Anna Dobrosovestnova

anna-d

I have to admit that my choice to do a masters in Amsterdam was partly accidental and largely emotional (of course now, post factum, it seems like it was meant to happen and could not be otherwise). At the time I made this decision I was living in my home town Tallinn, population 425,249, located somewhere between Finland and Russia. Most of my days I spent juggling with numbers in Excel and building colorful graphs about nothing in particular. To spice up the usual office routine of December 2008, my colleagues and me went on a three day trip to Amsterdam. I remember standing in front of the huge glass window at the top floor of the Openbare Bibliotheek, gazing at the old city spreading under and at the little red light on the Amstel building on the left and thinking “my god does this city feels great!”. Then there was a slightly-under-the-substance night ride along the canals on the back of a bike. As soon as we returned to Estonia, I marked the day I was to quit my job in the calendar and applied to the Film Studies MA Program.

Five months later I entered a room on the first floor of the Media Studies building at Turfdraagsterpad 9 to meet my course mates. Soon enough some of these dozen young men and women from all over Europe became my close friends, and certainly all of them were great companions and inspiring partners in conversation. Contrary to what you might expect from the name of the Film Studies program, we did not talk much about film genres, neither film history. Instead, the focus was on the ontology of film as artistic medium, on different ways to think about cinema and on different ways that cinema can think and represent us and our relationships with the world around us.

Most of the work happened during seminars. For someone who studied humanities in the classic academic environment of Estonia, still largely influenced by the pedagogic traditions of Russia, where a professor occupies a position of power and authority, the format of the seminars was a breeze of fresh air. It was a place to speak with our professors as equal, to share our thoughts and ideas in a very relaxed and creative atmosphere. It was also within the walls of the department of Media that I discovered a new academic hobby of mine, neuroscience, which later laid the foundation for my master thesis and the subsequent direction of my scientific research. I am very grateful to Catherine Lord, whose passionate lectures made me realize the direction I’d like to proceed with. I am indebted to Patricia Pisters, whom, unfortunately I only met briefly but whose work provided so much inspiration and guidance for my thesis. And, of course, to my wonderful supervisor Alexandra Schneider for standing by me and providing feedback when I needed it the most!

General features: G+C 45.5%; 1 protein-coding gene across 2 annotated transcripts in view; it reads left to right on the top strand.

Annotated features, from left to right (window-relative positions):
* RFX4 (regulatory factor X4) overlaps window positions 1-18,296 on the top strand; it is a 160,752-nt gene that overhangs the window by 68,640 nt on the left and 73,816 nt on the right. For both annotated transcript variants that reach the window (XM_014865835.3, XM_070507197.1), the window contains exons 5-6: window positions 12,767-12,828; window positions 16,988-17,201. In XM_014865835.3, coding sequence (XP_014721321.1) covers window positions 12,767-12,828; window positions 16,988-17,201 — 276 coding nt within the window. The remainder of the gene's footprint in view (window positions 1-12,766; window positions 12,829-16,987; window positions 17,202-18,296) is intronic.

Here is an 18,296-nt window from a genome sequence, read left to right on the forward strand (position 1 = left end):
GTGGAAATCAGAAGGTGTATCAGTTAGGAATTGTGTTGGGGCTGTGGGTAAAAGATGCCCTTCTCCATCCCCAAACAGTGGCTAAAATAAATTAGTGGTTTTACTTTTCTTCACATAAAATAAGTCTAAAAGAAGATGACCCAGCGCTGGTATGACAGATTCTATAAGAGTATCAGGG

After the graduation I stayed in Amsterdam for three more years. In the end, how can you leave the city where you are absolutely free to do whatever you desire, and be whoever you feel like being. Amsterdam will always bring you together with the people who will share your obsessions and will gladly participate in bringing to life the craziest ideas. One of these ideas was a monthly magazine about independent cinema that we made together with a group of UvA students. In between endless fights with the co-editor about the titles of the articles and who’s turn it was to write the editorial, we organized a bunch of small scale festivals and film related events. In other words, we had fun. Right now I spent most of my time in another great city of Europe, Barcelona, where I am teaching English and occasionally giving courses on semiotics to researches from hard science. Whenever I look back at the years I spent in Amsterdam (which, I have to admit, happens quite often), it is with great warmth and a little bit of nostalgia… these were so far the boldest, most reckless and inspiring years of my life.